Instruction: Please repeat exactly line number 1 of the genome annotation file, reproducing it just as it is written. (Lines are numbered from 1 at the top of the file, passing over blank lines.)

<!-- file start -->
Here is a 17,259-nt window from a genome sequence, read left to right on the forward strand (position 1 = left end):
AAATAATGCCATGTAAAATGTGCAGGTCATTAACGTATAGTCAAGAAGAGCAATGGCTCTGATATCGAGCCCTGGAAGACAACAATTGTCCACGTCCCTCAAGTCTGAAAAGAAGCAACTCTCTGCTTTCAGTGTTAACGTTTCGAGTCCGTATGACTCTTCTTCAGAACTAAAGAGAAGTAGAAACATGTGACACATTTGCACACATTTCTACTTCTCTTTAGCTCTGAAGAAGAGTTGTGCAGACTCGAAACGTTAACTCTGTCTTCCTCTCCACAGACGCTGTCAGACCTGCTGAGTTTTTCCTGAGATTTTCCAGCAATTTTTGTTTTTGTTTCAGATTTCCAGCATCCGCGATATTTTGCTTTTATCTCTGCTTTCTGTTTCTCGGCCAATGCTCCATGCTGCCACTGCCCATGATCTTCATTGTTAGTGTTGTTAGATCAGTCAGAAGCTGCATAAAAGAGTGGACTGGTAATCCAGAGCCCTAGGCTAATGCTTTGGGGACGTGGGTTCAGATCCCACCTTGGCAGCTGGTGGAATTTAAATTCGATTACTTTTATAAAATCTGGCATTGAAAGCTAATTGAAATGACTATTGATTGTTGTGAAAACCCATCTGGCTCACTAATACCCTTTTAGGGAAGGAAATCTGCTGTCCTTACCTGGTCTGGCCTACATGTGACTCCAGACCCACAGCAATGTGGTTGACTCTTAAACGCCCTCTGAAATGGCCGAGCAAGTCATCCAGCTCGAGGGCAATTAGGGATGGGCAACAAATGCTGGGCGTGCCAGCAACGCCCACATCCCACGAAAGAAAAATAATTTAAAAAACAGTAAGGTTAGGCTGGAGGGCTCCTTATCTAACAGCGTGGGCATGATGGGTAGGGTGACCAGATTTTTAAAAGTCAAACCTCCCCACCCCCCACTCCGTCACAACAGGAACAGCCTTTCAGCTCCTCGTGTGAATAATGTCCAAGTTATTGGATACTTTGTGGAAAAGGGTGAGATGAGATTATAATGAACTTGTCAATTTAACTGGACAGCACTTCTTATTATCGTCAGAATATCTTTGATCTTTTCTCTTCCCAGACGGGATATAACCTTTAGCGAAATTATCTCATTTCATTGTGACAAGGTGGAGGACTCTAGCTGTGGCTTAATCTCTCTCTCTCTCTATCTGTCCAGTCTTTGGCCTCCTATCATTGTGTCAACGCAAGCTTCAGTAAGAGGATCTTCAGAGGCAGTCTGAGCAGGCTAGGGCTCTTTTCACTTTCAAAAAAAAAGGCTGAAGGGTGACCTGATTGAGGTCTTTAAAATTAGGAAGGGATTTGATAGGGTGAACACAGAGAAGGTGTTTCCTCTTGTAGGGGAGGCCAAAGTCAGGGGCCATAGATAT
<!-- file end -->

Here is a 17,259-nt window from a genome sequence, read left to right on the forward strand (position 1 = left end):